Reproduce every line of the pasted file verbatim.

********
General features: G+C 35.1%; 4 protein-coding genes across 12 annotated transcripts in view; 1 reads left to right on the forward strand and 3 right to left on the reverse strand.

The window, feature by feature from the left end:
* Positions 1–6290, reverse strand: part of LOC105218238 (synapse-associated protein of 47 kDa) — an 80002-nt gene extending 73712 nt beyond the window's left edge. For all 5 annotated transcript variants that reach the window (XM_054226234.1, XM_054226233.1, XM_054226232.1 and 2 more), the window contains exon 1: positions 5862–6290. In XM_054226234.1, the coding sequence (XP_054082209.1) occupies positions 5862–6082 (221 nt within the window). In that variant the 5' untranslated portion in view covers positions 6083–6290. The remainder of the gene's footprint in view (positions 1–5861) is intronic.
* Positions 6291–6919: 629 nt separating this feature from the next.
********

General features: G+C 35.1%; 4 protein-coding genes across 12 annotated transcripts in view; 1 reads left to right on the forward strand and 3 right to left on the reverse strand.

The window, feature by feature from the left end:
* Positions 1–6290, reverse strand: part of LOC105218238 (synapse-associated protein of 47 kDa) — an 80002-nt gene extending 73712 nt beyond the window's left edge. For all 5 annotated transcript variants that reach the window (XM_054226234.1, XM_054226233.1, XM_054226232.1 and 2 more), the window contains exon 1: positions 5862–6290. In XM_054226234.1, the coding sequence (XP_054082209.1) occupies positions 5862–6082 (221 nt within the window). In that variant the 5' untranslated portion in view covers positions 6083–6290. The remainder of the gene's footprint in view (positions 1–5861) is intronic.
* Positions 6291–6919: 629 nt separating this feature from the next.